The big “C” word — consolidation — prompted big changes in the retailing universe last year.
The industry watched Federated Department Stores gobble up May Co., and Kmart and Sears, as they merged. Then Neiman Marcus was sold to private equity owners in a trend that shows no signs of slowing.
As these and other changes continue shaping an evolving industry that rings up trillions of dollars in sales, older shopping malls and centers are laser-focused on survival. And because developers conceived fewer malls in the past five years, time-starved shoppers seeking convenience have given rise to the popularity of open-air lifestyle centers.
So what do aging malls do to compete? They redevelop.
Last year, a total of 45 malls and 138 shopping centers were entrenched in redevelopments, renovations or expansions, according to the ICSC and the National Research Bureau. Of the malls, the majority were built between 1950 and 1980.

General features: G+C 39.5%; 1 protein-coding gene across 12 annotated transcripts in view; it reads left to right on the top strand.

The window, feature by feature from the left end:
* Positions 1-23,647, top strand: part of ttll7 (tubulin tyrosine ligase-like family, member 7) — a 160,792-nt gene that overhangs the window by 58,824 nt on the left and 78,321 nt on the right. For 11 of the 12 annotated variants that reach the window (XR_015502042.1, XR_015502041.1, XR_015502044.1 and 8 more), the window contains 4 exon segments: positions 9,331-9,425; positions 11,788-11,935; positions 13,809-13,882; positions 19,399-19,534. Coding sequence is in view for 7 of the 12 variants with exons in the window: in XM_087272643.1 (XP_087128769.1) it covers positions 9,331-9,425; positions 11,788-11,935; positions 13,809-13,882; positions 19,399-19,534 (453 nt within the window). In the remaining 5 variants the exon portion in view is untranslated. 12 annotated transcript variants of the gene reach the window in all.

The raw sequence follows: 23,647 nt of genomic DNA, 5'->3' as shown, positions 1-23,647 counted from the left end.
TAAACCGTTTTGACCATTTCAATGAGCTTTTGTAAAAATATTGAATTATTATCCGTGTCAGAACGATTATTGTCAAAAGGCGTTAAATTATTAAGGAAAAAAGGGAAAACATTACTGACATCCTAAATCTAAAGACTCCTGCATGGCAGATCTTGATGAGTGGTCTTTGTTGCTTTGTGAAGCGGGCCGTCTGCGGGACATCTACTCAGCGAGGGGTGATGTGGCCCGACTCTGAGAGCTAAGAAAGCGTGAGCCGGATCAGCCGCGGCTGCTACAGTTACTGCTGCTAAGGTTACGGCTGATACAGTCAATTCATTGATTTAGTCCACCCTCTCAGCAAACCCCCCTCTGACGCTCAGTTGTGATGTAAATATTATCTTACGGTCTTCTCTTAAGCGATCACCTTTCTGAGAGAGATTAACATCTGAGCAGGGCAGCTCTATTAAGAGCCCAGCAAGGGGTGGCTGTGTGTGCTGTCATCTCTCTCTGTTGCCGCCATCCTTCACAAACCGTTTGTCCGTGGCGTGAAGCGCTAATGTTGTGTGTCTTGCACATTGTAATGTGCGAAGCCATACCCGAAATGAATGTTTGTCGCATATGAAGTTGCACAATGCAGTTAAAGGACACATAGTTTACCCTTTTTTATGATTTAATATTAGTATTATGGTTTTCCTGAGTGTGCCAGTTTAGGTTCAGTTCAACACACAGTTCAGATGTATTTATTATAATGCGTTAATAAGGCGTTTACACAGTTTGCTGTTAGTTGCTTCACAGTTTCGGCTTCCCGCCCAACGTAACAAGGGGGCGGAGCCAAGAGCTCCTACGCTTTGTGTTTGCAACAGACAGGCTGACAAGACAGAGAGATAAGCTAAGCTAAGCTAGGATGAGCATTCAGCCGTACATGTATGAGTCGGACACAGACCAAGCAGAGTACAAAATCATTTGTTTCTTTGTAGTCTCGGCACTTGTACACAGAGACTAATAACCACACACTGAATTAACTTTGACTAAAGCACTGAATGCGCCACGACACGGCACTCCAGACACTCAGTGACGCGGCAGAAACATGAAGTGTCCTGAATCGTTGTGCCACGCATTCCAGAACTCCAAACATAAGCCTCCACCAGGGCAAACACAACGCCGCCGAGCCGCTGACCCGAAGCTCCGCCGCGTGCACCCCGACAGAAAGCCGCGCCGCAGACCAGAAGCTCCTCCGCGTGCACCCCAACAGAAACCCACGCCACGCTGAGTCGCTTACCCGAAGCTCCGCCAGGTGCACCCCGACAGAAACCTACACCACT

Retail Traffic asked developers to tell us about major redevelopments opened last year, and selected four examples of projects that underwent major structural overhauls. Walls were ripped out and roofs were torn off. There was reconstruction and retrofitting.
The four: Tysons Corner Center in McLean, Va., Derby Street Shoppes in Hingham, Mass., Mount Vernon Plaza in Alexandria, Va. and the Galleria Mall in Fort Lauderdale, Fla.
It's a game of survival for these older centers. Here are their stories.
Tysons Corner Center
Tysons Corner Center, which opened in McLean, Va. in 1968, became a success early on with shoppers who lived in tony bedroom communities nearby.